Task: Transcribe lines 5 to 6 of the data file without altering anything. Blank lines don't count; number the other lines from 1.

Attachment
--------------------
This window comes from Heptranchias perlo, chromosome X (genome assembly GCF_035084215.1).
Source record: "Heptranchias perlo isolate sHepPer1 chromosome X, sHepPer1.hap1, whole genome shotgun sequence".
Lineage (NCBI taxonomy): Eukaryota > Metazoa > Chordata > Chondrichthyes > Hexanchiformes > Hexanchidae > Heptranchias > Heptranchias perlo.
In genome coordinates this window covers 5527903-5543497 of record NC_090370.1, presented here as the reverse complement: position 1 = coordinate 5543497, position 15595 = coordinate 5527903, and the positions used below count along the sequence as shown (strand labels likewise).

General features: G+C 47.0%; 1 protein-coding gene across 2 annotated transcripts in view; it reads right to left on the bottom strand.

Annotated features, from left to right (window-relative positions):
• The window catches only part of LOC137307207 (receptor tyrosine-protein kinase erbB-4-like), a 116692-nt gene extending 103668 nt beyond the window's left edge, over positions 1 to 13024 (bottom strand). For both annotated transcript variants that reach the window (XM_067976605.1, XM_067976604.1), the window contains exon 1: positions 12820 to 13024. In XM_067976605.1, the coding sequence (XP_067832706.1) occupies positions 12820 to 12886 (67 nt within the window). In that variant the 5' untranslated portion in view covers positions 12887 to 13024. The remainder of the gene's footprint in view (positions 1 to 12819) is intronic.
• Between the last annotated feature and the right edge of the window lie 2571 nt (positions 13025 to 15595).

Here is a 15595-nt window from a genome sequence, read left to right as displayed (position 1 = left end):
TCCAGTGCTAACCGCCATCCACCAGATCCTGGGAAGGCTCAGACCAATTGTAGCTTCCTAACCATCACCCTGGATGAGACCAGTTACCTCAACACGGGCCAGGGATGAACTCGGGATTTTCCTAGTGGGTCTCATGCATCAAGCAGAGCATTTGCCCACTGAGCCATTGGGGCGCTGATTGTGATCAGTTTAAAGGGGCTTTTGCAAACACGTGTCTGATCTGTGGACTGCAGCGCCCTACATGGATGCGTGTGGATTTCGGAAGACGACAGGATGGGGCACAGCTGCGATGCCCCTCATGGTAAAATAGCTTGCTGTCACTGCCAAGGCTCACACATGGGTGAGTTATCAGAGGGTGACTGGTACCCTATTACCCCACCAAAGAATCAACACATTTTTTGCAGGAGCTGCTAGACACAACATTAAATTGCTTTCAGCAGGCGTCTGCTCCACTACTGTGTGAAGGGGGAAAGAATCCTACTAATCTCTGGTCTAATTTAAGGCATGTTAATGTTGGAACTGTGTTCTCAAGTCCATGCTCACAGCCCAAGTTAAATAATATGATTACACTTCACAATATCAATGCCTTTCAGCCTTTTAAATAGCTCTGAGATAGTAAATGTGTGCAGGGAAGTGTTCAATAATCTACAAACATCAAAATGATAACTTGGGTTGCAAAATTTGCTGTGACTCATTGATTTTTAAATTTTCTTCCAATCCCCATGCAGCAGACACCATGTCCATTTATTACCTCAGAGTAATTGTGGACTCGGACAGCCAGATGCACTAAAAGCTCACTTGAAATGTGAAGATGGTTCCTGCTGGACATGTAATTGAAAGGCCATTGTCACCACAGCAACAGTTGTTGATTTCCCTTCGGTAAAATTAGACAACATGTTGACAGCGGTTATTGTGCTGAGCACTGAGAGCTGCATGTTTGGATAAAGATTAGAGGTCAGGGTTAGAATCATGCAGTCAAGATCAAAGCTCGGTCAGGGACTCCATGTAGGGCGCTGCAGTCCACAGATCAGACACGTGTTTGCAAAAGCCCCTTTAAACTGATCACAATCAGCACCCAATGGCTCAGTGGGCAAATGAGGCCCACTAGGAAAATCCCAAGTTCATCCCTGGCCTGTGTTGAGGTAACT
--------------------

General features: G+C 47.0%; 1 protein-coding gene across 2 annotated transcripts in view; it reads right to left on the bottom strand.

Annotated features, from left to right (window-relative positions):